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Many pharmaceutical companies, big and small, have been outsourcing work to contract research organizations (CRO’s) and contract manufacturing organizations (CMO’s). There are several advantages and disadvantages with this. In spite of these numerous advantages, there are many challenges faced while working with CRO’s and CMO’s.

Pharma industry in India is playing a vital role in the healthcare area of the nation. The pharmaceutical companies not only contribute to the health care of the people, but also contribute to the economy of the country by creating jobs, developing ancillary industries, export earnings, contributing to the Gross Domestic Product (GDP) etc. Hence, the growth of pharmaceutical sector of a country is important for the growth of the country’s economy.Apart from this there are various other difficulties faced by CMO and CRO. Some main issues faced by them are to bring new product to basket and technical issues and challenges faced for successful product launch into market. For the clearance of the multiple issues or to meet the gaps in the product development issues and for its launch preparations, extensive experience and expertise on new product development are required.

As per me, the pharmaceutical outsourcing industry is facing some significant challenges:

·        Difficulties in establishing trust about quality and robustness of the product that gets manufacture at CMO’s.

·        Visibility Issues: New product pipeline of marketing companies and product pipeline available with CMO’s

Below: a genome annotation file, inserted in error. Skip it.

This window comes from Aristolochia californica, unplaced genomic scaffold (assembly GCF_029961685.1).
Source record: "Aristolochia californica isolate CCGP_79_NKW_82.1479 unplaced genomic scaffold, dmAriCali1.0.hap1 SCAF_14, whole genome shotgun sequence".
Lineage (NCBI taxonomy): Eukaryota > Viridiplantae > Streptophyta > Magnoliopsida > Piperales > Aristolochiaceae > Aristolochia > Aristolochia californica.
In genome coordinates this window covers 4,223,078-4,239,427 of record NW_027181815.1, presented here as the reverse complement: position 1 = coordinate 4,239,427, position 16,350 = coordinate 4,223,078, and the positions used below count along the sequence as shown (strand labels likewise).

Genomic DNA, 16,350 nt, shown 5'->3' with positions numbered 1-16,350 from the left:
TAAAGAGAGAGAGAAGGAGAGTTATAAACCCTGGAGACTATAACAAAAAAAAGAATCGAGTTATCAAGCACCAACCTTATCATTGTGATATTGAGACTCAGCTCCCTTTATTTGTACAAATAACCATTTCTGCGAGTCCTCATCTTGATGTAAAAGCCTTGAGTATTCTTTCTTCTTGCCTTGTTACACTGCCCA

·        Technical Data: Complete data non-availability on Day one at CMO’s. Data availability in fragments.

·        In the early years of the relationship, it is difficult to understand the company value system of the CRO and CMO, which may generate conflicts (despite making a quality agreement). Once a quality issue is raised, an investigation and resolution can become time-consuming, expensive and a headache.

·        If things are not done accordingly and fall through the cracks, it is easy to criticize personnel within the CMO. However, this might have long-term implications because the project manager has to continue to work with the CMO staff to ensure operational streamlining.

·        One assumes limitless flexibility with CRO’s and CMO’s. It is assumed that the production schedule with the CMO can be modified, shifted, decreased or increased whereas the reality of the experience could be the total opposite.

·       The CMO may be running a very lean operation and may not have staff to keep track of paperwork. This may pose complications when filing the product with the FDA.

·        Being a small company, the CMO may not have well developed procurement and supply chain systems. This could put the corporation at a major disadvantage.

Thus I would like to conclude that though outsourcing in pharmaceutical industries plays an significant role in Cost Saving, focusing on drug discovery, Less Capital Investment, Geographic advantage and Flexibility however, there are other factors such as Quality Control, Flexibility, Loss of Intellectual Property, Change in Management, Visibility and Time Delays are also very important which are to be considered by client before they outsource their non-core business activities. If all these issues are sort out then there won’t be any of these gaps in outsourcing and certainly CMO’s can provide better solutions to their clients in many ways.

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